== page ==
While it is commonly believed that the law of trusts dates back to the Middle Ages, the concept is far older and can be found in a number of cultures. Yet it remains true that the birth of trusts, as they are understood in the English speaking world, came about when a crusader would leave England for many years only to return and be told that he no longer held any legal right to his castle.
At the time it was an issue solved only by the divine right of the King delegated to his Lord Chancellor, which ultimately developed into the law of equity. As we know, equity invokes the principles of fairness, impartiality and even-handedness. Yet today technology brings us face to face with much knottier issues than those faced by early protagonists resorting to equity.
The issues which face us are both manifold and largely unasked. If a crusader who was absent for over twenty years returned and equity demanded his castle (held in trust) be returned to him, then how should the law deal with a situation where the IVF progeny of an individual is born more than twenty years after his parent died? If a child can be born decades after the death of his biological parent, then how is a trustee or a protector meant to know when it is safe to distribute assets where the trust provides that trust property is held for an individual for his lifetime and is then to be divided among all of that individual's grandchildren where there are frozen embryos?
Can we safely presume at what age women can no longer have babies? What about the possibility of pregnancy well beyond the menopause, as now happens, which affects a class of beneficiaries?
Yet the plot thickens even further in this always changing terrain. Mitochondrial replacement therapy (MRT) involves transplanting the nuclear DNA from the egg of an woman affected by a genetic disorder to an enucleated egg from a healthy donor. How will MRT impact on the law of trusts?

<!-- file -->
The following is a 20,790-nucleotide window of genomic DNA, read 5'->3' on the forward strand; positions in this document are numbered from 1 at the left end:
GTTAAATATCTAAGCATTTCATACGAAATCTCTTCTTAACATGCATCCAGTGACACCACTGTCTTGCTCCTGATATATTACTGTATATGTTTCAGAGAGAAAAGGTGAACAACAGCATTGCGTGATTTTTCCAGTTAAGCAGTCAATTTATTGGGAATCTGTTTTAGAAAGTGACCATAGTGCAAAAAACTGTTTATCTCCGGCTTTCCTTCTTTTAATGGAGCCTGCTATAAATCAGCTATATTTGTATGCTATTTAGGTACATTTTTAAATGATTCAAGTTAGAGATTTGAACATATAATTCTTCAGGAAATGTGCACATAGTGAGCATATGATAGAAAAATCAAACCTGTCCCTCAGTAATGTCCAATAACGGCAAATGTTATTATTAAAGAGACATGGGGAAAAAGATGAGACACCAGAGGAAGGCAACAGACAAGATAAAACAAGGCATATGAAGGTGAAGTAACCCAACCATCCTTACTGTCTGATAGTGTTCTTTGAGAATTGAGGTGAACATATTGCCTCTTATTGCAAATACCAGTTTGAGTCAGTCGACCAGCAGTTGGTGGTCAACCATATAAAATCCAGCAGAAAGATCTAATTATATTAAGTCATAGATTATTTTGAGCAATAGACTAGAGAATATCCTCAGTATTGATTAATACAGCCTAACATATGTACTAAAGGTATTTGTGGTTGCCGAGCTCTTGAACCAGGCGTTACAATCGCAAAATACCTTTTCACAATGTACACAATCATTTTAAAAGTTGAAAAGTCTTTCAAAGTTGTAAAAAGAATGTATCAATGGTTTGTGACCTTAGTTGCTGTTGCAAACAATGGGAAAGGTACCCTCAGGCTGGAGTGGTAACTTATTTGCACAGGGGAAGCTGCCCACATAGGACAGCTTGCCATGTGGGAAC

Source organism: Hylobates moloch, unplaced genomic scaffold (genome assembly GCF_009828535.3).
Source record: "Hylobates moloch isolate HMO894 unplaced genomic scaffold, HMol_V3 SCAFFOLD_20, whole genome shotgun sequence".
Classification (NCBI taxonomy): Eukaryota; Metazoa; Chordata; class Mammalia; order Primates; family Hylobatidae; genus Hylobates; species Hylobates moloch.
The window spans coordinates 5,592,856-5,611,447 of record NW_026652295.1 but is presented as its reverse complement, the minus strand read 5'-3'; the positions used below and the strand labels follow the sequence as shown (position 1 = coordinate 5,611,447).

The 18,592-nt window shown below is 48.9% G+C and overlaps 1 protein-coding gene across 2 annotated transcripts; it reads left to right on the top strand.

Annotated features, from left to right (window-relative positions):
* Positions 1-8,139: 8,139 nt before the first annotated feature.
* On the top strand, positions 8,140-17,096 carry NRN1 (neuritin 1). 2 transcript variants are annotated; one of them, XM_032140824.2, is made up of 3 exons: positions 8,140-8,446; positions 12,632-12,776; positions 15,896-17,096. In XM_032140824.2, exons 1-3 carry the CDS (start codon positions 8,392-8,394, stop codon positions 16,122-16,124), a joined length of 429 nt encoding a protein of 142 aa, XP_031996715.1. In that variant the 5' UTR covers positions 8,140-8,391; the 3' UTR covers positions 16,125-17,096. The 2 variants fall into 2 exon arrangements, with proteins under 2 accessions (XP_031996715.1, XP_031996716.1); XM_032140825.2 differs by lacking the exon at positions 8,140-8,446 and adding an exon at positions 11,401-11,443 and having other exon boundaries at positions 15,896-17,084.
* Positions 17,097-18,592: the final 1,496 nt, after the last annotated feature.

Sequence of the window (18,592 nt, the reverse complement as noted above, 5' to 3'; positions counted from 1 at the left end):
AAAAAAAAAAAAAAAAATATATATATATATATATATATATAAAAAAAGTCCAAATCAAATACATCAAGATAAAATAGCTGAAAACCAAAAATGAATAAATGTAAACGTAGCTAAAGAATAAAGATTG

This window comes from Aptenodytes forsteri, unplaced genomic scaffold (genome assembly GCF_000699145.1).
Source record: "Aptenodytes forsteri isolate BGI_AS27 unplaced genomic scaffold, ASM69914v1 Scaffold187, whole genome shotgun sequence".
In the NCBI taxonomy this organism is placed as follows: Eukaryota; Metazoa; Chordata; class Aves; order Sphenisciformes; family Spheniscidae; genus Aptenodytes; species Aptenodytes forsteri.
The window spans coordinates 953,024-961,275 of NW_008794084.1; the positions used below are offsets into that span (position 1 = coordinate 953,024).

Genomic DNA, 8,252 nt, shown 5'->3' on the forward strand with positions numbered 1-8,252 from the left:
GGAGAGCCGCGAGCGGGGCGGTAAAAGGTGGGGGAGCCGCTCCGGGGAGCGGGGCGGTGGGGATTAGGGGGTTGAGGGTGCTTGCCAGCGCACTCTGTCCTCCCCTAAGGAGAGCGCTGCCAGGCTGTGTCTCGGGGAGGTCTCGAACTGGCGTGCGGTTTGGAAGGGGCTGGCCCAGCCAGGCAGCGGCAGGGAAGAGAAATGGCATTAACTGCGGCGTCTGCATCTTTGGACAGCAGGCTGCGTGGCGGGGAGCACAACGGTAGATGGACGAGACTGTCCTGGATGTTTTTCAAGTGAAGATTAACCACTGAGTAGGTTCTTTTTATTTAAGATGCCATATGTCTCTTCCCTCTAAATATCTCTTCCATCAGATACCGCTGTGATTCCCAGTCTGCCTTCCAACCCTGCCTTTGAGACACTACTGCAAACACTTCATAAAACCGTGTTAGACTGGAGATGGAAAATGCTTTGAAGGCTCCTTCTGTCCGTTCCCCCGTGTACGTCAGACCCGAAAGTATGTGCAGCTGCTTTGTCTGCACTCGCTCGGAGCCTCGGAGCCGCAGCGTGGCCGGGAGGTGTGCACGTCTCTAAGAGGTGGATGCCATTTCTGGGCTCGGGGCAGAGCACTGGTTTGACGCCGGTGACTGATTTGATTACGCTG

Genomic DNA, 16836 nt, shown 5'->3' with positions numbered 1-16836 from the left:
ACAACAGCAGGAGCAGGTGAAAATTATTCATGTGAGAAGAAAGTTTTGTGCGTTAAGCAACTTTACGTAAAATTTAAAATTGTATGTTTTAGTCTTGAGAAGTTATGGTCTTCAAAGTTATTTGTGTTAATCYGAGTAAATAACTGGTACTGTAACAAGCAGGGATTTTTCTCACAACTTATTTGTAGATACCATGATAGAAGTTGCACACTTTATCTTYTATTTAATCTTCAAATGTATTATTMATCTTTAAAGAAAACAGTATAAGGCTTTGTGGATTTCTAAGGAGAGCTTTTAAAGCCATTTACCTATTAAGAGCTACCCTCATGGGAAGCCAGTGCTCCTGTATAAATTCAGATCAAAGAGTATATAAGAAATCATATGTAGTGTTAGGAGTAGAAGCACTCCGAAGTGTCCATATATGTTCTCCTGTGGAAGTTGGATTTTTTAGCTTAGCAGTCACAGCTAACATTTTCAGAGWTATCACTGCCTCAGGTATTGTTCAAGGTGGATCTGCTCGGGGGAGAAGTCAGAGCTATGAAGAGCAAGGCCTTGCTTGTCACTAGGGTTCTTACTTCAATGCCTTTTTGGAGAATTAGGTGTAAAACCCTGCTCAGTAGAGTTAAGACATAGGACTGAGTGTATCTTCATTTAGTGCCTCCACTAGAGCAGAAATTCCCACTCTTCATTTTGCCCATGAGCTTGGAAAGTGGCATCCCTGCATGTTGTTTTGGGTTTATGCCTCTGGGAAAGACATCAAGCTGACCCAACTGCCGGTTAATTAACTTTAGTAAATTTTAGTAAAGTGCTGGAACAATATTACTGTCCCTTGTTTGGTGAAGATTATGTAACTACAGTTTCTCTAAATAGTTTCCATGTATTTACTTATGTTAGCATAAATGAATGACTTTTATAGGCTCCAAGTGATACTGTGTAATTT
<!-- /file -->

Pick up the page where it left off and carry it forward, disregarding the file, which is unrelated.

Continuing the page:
The usual definition of 'mother' is both (a) to bring up a child with care and affection; and (b) to give birth. Mother is also defined as a woman in relation to her child or children. Putting aside for a moment the sociological issues and considering only the biological, the issue is still vastly complicated. Under MRT the child would have, biologically, two mothers. If two women who use MRT are in a relationship which breaks down by the time of the birth and the recipient refuses the donor be registered as a parent, as the baby has her mitochondrial DNA and would not otherwise have been born, should the donor be denied motherhood? A trust instrument recently seen provides that "issue whose mother is [a named individual] shall themselves become beneficiaries upon birth": does 'mother' refer only to children to whom she gives birth? Probably, but it could be argued otherwise if the amount at stake is high.
Chimerism, where a person has two genetically distinct types of cells, was once thought to be rare, but is now being found more regularly through genome sequencing. One case describes how an epithelial swab discounted a man in a paternity test when in fact he was the father but also a chimera. This is an issue with which those administering trusts may have to deal.
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